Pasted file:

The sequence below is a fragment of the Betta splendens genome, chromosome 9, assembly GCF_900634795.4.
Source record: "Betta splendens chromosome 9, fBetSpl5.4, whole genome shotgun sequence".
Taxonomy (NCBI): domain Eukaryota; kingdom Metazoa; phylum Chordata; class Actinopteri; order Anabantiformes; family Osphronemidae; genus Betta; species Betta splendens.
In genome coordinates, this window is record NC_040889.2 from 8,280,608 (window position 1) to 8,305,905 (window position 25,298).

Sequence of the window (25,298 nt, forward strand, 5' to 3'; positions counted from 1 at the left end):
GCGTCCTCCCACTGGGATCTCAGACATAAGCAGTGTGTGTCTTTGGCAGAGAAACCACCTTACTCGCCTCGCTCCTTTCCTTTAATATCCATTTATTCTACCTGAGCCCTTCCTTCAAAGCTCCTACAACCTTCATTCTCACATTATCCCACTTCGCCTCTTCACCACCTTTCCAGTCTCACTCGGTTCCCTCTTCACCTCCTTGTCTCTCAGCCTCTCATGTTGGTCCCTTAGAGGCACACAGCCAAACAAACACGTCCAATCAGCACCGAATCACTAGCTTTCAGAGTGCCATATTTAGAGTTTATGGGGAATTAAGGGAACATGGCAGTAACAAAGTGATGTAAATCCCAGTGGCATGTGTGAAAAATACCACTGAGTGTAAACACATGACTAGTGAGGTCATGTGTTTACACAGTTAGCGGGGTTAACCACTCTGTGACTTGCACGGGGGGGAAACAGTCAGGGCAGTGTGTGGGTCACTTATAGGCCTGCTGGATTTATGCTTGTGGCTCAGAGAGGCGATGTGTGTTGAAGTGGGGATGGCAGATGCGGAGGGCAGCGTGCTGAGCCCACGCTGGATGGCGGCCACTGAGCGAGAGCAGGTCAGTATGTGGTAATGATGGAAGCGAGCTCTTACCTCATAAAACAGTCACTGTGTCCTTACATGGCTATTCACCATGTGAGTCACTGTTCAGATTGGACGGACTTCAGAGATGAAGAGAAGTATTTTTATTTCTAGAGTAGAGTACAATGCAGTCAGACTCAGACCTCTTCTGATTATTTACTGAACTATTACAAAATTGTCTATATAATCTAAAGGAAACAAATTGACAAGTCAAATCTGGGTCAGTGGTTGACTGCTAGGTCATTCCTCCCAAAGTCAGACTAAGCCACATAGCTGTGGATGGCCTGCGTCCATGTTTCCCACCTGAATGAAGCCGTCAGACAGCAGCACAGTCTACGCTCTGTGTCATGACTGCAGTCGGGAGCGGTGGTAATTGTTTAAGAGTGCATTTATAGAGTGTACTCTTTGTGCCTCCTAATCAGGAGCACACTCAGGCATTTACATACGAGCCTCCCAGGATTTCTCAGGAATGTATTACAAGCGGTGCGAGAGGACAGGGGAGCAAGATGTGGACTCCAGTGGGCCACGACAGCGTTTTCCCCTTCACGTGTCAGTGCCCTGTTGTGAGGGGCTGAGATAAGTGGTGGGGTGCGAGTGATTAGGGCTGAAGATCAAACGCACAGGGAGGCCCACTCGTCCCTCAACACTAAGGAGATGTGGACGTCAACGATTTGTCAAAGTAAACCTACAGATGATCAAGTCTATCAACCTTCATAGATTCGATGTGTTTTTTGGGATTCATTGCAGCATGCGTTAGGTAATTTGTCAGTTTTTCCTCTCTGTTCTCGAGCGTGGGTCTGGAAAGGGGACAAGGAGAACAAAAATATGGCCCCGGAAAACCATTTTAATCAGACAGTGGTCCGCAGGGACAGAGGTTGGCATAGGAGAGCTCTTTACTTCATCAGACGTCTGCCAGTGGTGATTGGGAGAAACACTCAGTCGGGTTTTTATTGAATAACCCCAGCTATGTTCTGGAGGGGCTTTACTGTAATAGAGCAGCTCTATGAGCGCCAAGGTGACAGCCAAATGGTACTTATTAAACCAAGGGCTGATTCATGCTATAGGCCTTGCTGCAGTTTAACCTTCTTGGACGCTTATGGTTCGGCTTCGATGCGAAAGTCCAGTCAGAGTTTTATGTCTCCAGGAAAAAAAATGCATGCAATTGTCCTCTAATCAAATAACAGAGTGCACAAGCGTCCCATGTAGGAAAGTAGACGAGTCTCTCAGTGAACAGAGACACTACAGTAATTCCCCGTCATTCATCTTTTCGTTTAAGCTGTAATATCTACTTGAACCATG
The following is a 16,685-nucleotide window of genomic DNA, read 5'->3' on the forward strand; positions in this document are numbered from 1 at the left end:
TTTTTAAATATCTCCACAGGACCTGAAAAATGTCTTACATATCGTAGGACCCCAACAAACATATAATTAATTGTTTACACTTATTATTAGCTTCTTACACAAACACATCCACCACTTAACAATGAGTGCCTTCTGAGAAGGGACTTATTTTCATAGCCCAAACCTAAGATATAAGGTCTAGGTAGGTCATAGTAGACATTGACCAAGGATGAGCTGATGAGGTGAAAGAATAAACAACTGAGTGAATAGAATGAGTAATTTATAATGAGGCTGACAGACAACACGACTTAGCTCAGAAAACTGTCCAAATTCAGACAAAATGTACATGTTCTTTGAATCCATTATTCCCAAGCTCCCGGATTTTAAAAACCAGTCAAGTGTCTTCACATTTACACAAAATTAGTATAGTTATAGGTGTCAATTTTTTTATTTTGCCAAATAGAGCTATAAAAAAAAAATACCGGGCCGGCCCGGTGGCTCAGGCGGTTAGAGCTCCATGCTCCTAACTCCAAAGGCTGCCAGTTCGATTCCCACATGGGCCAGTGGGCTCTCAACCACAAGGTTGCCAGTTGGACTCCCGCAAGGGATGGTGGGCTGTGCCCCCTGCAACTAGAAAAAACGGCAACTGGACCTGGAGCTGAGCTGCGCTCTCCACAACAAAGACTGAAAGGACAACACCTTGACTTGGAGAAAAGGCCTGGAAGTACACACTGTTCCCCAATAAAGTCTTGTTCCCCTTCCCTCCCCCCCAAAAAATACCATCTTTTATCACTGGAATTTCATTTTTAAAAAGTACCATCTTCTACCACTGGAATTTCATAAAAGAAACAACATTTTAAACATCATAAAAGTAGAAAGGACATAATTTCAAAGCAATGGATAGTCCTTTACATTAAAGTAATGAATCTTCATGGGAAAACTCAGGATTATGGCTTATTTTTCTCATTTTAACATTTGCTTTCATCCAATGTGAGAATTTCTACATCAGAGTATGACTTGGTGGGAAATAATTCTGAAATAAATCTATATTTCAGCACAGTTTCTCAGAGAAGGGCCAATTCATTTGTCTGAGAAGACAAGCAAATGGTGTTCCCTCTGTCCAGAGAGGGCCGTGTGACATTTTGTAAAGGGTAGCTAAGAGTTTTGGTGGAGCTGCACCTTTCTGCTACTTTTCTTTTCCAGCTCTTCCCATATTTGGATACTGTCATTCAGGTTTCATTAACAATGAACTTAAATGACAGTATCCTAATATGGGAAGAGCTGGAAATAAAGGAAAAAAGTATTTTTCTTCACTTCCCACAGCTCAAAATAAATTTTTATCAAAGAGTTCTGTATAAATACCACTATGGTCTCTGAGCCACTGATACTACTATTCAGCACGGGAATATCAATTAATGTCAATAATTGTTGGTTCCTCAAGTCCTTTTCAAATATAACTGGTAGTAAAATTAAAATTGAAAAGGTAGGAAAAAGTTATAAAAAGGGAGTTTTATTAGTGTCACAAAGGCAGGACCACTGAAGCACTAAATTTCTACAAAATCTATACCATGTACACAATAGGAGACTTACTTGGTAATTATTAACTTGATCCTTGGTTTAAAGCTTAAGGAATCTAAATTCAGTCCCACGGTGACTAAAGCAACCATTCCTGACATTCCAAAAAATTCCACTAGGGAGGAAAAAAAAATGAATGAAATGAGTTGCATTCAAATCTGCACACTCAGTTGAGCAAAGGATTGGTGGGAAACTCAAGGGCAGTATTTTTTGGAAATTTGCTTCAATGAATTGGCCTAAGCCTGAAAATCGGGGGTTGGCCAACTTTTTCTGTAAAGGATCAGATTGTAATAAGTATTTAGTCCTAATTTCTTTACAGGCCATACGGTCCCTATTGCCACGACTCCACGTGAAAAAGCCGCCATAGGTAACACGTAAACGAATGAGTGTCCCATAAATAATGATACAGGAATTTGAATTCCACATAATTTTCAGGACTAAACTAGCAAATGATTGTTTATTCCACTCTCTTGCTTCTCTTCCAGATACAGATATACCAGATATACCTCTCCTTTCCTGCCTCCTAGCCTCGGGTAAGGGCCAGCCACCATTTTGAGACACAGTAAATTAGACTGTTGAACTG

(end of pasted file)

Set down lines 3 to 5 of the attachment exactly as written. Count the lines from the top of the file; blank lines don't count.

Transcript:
Taxonomy (NCBI): domain Eukaryota; kingdom Metazoa; phylum Chordata; class Actinopteri; order Anabantiformes; family Osphronemidae; genus Betta; species Betta splendens.
In genome coordinates, this window is record NC_040889.2 from 8,280,608 (window position 1) to 8,305,905 (window position 25,298).

Sequence of the window (25,298 nt, forward strand, 5' to 3'; positions counted from 1 at the left end):